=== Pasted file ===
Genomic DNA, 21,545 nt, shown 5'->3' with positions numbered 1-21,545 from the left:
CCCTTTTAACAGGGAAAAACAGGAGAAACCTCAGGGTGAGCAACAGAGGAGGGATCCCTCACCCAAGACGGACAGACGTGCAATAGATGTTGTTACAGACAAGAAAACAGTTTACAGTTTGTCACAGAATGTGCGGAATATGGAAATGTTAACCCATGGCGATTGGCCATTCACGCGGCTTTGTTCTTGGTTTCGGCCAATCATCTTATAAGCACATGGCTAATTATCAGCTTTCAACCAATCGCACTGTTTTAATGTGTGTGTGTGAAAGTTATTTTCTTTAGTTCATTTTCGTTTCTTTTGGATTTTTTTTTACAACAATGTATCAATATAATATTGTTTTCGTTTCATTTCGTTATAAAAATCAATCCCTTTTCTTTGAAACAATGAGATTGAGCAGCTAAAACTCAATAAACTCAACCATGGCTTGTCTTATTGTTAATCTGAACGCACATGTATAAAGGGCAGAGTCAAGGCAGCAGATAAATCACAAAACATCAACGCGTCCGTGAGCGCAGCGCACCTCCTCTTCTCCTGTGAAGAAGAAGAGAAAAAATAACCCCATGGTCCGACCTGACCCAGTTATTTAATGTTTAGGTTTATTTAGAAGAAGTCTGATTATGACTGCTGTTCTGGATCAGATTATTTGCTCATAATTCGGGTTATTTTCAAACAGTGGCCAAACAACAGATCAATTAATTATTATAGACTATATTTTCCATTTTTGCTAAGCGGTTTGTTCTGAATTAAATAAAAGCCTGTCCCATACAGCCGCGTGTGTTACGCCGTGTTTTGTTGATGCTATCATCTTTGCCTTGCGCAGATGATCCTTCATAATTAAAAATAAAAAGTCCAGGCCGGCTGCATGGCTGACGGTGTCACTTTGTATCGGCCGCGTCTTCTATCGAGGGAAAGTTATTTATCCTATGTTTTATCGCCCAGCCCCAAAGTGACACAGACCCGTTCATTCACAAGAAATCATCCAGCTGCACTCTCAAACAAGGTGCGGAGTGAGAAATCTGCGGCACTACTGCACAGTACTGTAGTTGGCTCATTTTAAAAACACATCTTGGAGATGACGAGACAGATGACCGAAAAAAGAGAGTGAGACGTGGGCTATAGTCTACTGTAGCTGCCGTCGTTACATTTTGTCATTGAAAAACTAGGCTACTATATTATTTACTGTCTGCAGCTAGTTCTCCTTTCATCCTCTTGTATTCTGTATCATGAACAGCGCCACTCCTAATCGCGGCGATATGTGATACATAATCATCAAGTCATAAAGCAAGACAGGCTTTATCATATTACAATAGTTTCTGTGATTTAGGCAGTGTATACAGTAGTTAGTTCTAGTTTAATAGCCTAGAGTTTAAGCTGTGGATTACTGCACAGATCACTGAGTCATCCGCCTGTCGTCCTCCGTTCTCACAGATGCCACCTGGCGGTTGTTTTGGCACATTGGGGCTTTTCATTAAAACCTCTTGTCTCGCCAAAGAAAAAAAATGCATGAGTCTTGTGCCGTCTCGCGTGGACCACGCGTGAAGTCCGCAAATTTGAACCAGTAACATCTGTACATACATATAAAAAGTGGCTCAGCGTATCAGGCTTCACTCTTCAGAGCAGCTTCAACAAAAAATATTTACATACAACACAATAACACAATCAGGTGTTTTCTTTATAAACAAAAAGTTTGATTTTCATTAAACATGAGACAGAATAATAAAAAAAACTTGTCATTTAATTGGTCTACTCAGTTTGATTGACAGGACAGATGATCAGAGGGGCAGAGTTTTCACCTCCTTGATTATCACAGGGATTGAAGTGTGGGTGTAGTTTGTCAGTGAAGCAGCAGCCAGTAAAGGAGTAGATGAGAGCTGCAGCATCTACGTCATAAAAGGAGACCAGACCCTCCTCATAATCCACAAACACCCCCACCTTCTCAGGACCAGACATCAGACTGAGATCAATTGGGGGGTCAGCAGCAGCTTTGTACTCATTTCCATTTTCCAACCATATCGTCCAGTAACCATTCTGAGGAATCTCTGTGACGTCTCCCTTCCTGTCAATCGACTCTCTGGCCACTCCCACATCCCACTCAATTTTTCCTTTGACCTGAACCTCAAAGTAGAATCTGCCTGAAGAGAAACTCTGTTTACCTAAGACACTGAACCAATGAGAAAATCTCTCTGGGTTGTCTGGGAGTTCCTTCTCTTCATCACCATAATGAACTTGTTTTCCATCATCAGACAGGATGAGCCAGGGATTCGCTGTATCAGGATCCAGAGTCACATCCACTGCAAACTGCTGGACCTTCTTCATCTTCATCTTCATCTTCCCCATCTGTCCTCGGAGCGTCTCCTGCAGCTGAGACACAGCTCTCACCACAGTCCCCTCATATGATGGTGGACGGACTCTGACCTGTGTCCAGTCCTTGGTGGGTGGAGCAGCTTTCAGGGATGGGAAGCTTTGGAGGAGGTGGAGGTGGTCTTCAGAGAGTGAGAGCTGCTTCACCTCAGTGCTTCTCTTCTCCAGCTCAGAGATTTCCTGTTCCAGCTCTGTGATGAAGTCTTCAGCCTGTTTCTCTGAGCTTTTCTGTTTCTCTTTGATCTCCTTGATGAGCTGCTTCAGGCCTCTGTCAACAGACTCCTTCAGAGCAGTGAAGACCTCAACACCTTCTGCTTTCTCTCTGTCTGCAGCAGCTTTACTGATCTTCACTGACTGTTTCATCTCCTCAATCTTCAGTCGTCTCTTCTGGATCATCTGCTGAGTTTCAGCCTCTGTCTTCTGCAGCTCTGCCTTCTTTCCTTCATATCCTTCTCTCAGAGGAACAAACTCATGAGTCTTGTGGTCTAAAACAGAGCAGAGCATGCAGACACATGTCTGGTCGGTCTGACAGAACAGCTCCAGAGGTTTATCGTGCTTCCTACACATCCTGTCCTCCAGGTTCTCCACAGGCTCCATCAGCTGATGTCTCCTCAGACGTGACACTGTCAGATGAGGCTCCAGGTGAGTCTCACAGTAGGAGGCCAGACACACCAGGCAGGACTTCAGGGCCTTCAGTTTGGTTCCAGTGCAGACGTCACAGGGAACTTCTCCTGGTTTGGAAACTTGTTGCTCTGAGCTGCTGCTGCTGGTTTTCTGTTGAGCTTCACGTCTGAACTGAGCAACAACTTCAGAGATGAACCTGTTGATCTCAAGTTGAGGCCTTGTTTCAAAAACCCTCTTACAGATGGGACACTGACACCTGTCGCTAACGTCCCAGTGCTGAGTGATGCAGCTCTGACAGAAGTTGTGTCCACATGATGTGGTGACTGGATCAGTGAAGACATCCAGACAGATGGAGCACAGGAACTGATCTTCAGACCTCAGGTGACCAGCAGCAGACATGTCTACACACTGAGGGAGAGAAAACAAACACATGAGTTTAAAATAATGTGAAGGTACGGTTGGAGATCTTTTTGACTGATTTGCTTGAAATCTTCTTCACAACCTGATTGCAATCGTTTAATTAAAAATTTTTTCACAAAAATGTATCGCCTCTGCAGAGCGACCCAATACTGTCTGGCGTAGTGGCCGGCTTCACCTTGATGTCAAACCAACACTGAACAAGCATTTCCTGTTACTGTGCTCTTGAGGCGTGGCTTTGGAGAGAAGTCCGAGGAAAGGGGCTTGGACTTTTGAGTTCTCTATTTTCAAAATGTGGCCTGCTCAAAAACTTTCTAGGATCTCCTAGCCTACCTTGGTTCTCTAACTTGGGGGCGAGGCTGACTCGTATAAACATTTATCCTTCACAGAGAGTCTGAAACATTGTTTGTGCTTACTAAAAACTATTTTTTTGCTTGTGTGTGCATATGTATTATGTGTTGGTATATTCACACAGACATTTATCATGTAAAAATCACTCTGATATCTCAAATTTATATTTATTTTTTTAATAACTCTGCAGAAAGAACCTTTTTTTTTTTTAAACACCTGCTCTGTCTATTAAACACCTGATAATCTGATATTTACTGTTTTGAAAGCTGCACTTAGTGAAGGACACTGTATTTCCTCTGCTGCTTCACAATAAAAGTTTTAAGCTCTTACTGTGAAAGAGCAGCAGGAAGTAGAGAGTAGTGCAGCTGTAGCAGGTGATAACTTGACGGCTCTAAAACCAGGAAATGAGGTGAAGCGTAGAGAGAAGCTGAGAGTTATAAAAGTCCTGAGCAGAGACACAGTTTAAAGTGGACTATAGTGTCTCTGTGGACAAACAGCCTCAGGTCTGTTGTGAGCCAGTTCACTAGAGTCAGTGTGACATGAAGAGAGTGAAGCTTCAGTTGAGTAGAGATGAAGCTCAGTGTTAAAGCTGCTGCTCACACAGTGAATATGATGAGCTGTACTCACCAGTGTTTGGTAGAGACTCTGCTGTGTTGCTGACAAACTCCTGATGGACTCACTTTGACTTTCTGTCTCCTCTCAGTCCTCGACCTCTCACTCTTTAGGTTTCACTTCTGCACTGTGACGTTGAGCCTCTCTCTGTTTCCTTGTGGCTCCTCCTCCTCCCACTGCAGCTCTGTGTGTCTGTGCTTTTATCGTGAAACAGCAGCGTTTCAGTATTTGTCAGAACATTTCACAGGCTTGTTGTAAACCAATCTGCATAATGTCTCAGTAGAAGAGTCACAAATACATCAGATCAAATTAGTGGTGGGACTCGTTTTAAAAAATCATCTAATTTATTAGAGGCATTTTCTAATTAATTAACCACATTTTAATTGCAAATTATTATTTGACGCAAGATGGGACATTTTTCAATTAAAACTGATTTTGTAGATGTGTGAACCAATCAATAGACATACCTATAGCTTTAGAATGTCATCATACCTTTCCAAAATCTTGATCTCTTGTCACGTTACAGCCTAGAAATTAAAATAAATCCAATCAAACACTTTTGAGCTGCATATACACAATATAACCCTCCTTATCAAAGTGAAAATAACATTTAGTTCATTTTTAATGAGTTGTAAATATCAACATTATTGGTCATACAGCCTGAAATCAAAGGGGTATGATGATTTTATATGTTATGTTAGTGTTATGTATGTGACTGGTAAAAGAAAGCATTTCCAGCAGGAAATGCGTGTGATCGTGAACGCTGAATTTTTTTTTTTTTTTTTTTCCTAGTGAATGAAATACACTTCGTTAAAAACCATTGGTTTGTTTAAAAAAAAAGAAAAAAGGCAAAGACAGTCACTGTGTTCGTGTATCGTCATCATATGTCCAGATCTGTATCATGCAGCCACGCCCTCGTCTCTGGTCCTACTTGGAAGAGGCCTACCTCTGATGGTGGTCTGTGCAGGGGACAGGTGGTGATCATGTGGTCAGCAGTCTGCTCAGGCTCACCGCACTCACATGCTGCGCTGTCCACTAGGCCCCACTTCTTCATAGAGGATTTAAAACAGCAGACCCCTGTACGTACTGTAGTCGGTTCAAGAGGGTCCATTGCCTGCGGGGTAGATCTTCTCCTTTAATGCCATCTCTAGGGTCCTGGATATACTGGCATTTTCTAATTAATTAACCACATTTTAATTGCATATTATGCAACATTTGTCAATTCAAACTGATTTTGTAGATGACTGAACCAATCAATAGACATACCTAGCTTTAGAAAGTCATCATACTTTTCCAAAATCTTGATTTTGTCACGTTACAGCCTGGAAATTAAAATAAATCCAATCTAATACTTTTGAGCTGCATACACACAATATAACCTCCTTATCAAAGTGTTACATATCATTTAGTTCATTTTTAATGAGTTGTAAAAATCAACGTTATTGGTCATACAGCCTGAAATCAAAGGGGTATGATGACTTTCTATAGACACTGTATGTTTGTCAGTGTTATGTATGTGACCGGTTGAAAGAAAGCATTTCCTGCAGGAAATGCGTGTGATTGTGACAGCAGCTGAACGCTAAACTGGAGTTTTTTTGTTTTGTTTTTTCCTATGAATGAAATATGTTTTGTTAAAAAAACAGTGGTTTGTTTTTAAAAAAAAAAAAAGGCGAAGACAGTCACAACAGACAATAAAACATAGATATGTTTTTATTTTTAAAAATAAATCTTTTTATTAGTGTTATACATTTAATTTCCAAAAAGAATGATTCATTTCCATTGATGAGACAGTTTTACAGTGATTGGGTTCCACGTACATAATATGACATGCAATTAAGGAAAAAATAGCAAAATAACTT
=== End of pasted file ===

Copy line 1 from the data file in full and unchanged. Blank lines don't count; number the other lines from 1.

Genomic DNA, 21,545 nt, shown 5'->3' with positions numbered 1-21,545 from the left: